Option style

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(Redirected from American option)

The style or family of a financial option is a general term denoting the class into which the option falls, usually defined by the dates on which the option may be exercised. The vast majority of option contracts are either european or american style options:

  • A european option may be exercised only at the maturity of the option, i.e. at a single pre-defined point in time.
  • An american option on the other hand may be exercised at any time before expiry.
Contents

Difference in Value Between American and European Options

Oddly, american options are rarely exercised early. That is because any option has a time value and is usually worth more unexercised. Buyers who wish to realise the full value of their option will mostly prefer to sell it on (rather than exercise immediately, sacrificing the time value). Many stock exchanges deal primarily in American-style option contracts, and sales of such options on high volume underlyings (such as the S&P Index) can now be swiftly executed through a liquid, & public, listed market. For American options on more obscure equities or in markets primarily using Europeans an over the counter (OTC) private sale will be necessary (usually at a higher spread). In general, the European style is the more common and therefore the market in these trades tends to be the more liquid.

European options are typically valued using the Black-Scholes or Black 76 formula. (This is a simple equation with a closed-form solution around which the financial community has standardized.) American options are impossible to value exactly, and a choice of models to approximate the price are available (for example Whaley, binomial options model, Monte Carlo and others - there is no consensus on which is preferable).

If an American and a European option are otherwise identical (having the same strike price, etc) the American will be worth at least as much as the European option (which it contains). The American-style contract may be worth more than the European, and if so, the difference is some guide to the likelihood of early exercise. (This difference is often calculated directly as a spread of the American's value over the Black-Scholes price of the European in a numerical tactic to calibrate the more complex model against the European called the control variate technique.)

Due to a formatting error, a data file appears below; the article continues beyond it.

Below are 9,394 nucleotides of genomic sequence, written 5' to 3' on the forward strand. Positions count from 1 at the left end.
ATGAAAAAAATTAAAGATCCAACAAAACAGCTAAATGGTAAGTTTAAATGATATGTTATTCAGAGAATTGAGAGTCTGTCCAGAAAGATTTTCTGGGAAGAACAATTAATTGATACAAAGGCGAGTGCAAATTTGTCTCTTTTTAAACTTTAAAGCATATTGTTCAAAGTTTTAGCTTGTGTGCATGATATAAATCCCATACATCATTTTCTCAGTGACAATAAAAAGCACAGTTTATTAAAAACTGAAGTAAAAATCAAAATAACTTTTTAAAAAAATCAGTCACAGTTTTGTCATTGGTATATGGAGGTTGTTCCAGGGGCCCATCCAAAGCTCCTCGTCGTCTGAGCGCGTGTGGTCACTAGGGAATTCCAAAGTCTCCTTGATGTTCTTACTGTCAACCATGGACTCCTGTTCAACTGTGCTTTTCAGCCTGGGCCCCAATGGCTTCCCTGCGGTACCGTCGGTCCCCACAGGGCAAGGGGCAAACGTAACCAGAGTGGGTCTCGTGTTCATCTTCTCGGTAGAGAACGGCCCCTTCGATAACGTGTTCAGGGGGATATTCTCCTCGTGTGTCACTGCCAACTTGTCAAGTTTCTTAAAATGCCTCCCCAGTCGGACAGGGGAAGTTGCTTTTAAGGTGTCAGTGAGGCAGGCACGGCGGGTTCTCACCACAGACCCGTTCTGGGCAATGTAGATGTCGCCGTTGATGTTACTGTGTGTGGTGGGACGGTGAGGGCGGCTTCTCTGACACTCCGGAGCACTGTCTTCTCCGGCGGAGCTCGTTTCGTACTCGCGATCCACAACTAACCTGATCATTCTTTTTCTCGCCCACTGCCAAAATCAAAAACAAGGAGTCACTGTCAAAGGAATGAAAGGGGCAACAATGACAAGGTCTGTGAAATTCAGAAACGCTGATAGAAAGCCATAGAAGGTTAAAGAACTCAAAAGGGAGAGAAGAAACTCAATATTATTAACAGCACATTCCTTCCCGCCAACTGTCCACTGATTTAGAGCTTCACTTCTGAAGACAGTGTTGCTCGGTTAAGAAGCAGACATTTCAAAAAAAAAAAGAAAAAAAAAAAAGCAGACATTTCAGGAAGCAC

To account for the American's higher value there must be some situations in which it is optimal to exercise the American option before maturity. This can arise in several ways, such as:

  • An in the money (ITM) call option on a stock is often exercised just before the stock pays a dividend which would lower its value, taking the option on it out of the money
  • A deep ITM currency option (FX option) where the strike currency has a lower interest rate than the currency to be received will often be exercised early because the time value sacrificed is less valuable than the expected depreciation of the received currency against the strike.
  • An american bond option on the dirty price of a bond (such as some convertible bonds) may be exercised immediately if ITM and a coupon is due.
  • A put option on gold will be exercised early when deep ITM, because gold tends to hold its value where as the currency used as the strike is often expected to lose value through inflation if the holder waits until final maturity to exercise the option (they will almost certainly exercise a contract deep ITM, minimizing its time value).

Non-Vanilla Exercise Rights

There are other, more unusual exercise styles in which the pay-off value remains the same as a standard option (as in the classic american and european options above) but where early exercise occurs differently: